You can also visit our Election Watch 2016 web page and the election section of the CTE Policy Watch Blog for the latest news and information.
ACTE is a nonpartisan organization that does not support or oppose any candidate for public office.
Posted by Mitch Coppes on 09/27/2016 at 10:22 AM in Election Watch | Permalink
A new registry will soon be launched that helps users find out about credentials of all types—including postsecondary certificates, licenses and industry certifications—and how to earn these credentials.
The Credential Registry, produced by the Credential Transparency Initiative and funded by Lumina, is an open, voluntary online tool to which organizations from education institutions to industry certification providers can add information on credentials, including what competencies a credential delivers, how to earn it and whether it is accredited or endorsed. Most excitingly, developers will be encouraged to build off the registry to create new apps that merge the registry information with other data sources, such as employment and earnings data.
The Registry is one outgrowth of Lumina’s Connecting Credentials initiative, which recently released an action plan developed from the initiative’s first year of information gathering and feedback sessions. ACTE is a co-sponsor of the initiative, and our Certification Data Exchange Project has been recognized by Connecting Credentials as an example of the great work going on to expand and improve the credential ecosystem.
Posted by Catherine Imperatore on 09/26/2016 at 01:47 PM in Data and Research, Postsecondary Issues | Permalink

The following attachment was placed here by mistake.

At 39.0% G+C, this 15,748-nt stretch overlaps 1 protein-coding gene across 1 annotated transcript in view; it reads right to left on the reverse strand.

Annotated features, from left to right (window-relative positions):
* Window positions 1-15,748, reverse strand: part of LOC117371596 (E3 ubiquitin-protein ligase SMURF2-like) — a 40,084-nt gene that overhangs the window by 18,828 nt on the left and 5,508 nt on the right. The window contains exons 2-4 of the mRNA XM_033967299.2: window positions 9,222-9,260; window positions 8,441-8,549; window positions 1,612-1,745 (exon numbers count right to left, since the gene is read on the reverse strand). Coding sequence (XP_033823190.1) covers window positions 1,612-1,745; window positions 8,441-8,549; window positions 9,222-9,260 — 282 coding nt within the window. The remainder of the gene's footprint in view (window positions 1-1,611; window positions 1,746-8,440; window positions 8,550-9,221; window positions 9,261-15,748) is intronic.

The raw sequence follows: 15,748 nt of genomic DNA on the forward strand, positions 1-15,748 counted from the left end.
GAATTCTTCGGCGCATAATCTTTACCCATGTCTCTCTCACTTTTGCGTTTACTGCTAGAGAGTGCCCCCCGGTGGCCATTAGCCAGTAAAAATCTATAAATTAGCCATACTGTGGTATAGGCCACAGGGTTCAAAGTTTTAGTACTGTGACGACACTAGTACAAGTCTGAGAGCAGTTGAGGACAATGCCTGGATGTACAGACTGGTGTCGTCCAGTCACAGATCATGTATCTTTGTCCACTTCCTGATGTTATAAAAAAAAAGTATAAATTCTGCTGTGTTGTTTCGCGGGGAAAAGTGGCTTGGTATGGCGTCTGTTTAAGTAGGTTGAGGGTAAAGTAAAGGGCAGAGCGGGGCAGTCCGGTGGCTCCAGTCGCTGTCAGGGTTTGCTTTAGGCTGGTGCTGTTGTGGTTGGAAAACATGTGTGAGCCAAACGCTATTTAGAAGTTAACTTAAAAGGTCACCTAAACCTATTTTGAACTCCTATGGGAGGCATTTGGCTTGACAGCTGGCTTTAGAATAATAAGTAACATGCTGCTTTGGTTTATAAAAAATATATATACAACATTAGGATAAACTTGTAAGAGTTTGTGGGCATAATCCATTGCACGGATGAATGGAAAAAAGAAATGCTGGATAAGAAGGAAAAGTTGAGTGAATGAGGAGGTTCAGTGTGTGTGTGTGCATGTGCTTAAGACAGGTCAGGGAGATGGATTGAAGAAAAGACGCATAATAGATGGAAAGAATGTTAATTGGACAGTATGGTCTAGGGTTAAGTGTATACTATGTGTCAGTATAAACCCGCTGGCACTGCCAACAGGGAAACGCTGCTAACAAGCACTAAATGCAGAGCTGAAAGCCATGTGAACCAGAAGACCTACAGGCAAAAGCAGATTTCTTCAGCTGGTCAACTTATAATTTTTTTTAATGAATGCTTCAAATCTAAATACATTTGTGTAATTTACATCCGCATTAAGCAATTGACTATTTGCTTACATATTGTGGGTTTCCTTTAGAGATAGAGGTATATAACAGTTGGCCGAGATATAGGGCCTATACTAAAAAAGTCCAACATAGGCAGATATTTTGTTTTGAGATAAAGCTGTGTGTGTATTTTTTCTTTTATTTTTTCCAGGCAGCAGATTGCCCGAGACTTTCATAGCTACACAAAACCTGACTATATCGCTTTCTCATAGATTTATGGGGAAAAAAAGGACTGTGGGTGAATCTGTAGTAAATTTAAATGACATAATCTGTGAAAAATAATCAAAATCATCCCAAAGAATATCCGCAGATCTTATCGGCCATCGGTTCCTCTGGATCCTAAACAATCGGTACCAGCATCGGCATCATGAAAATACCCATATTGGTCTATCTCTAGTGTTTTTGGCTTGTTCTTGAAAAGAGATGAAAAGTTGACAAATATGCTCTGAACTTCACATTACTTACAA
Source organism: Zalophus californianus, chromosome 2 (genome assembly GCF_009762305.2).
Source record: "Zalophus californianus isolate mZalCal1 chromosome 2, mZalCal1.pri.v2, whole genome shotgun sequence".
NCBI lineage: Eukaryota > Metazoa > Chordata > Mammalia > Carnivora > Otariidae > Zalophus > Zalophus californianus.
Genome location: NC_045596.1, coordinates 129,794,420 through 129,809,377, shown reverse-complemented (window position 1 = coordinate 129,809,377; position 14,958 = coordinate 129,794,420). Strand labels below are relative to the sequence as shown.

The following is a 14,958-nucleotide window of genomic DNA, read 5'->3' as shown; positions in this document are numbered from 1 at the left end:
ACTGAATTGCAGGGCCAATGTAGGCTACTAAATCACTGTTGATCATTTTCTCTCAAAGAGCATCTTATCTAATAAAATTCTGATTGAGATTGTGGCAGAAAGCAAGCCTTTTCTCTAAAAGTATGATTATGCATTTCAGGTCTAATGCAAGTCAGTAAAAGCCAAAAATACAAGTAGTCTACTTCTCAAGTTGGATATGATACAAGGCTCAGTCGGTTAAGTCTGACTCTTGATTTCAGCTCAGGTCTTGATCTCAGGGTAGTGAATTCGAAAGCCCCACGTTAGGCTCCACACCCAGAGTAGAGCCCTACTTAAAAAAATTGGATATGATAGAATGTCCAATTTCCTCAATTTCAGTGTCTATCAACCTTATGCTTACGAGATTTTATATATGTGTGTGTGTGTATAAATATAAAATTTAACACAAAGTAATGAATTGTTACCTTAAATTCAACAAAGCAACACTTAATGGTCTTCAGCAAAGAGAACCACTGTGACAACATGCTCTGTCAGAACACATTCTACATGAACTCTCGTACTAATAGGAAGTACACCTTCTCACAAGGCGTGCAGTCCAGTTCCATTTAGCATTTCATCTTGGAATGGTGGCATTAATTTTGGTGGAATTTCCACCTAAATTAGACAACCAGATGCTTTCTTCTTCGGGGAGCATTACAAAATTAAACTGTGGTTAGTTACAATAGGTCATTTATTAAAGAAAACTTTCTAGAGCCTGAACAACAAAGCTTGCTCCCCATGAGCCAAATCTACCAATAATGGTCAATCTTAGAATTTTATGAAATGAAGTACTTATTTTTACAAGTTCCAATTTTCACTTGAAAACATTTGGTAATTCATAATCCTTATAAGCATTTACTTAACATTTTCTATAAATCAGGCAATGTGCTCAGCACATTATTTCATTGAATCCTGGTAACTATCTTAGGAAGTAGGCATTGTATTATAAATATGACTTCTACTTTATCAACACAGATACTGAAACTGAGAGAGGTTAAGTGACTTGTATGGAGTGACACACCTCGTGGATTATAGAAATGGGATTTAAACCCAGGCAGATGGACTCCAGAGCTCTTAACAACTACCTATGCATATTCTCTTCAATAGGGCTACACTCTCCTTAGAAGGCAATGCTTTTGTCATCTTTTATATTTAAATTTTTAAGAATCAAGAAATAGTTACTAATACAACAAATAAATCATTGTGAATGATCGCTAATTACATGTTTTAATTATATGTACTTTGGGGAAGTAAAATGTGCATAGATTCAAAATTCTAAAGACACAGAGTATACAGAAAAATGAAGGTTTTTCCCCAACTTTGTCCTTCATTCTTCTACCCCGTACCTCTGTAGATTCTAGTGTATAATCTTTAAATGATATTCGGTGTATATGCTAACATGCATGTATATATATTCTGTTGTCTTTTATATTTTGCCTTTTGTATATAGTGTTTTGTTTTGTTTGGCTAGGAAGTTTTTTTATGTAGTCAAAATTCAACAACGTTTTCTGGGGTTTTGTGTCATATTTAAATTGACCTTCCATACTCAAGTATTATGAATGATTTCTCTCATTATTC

CTE has been getting its due on the federal level, as the House moved on Perkins reauthorization. States have also been paying attention to CTE and workforce development in 2016, through a variety of policies:
California: $200 million is set aside for the Strong Workforce Program, which funds community college consortia to expand CTE.
Colorado: The Industry Infrastructure Grant Program will award matching grants to industry associations to define industry competency standards and facilitate work-based learning.
Iowa: A new Future Ready Alliance, including representatives from CTE, industry, apprenticeship programs and a host of others in education, workforce development and human services, will measure progress toward the state’s goal of 70 percent postsecondary completion, with an eye toward maximizing education-workforce alignment.
Louisiana: Legislation mandates a comprehensive review of the state’s postsecondary institutions and how well they are responding to workforce needs.
Mississippi: The state has developed the Mississippi Works Fund to support community colleges as they develop training programs.
Utah: A new $1.5 million fund will support education-business partnerships that lead to stackable credentials to meet regional workforce needs.
Virginia: $1 million in New Economy Workforce Grants are supporting regional partnerships, including 10 community colleges in seven regions, to train incumbent workers. The program provides partial tuition reimbursement to the schools based on student completion and credential attainment. Another bill in the commonwealth requires community colleges to sign agreements with local school districts to provide dual enrollment in career pathways programs.
In addition, Kansas has launched a career planning tool for high-wage, high-demand jobs by county or local area. And the Launch My Career tool is helping individuals find their path in Colorado and Tennessee, and possibly more states in the future. It’s a collaboration of the U.S. Chamber of Commerce Foundation, the American Institutes for Research, Gallup, Inc. and USA Funds.
Many thanks to our colleagues at the National Skills Coalition and the Workforce Data Quality Campaign for their efforts to track education and workforce legislation, which informed this blog post.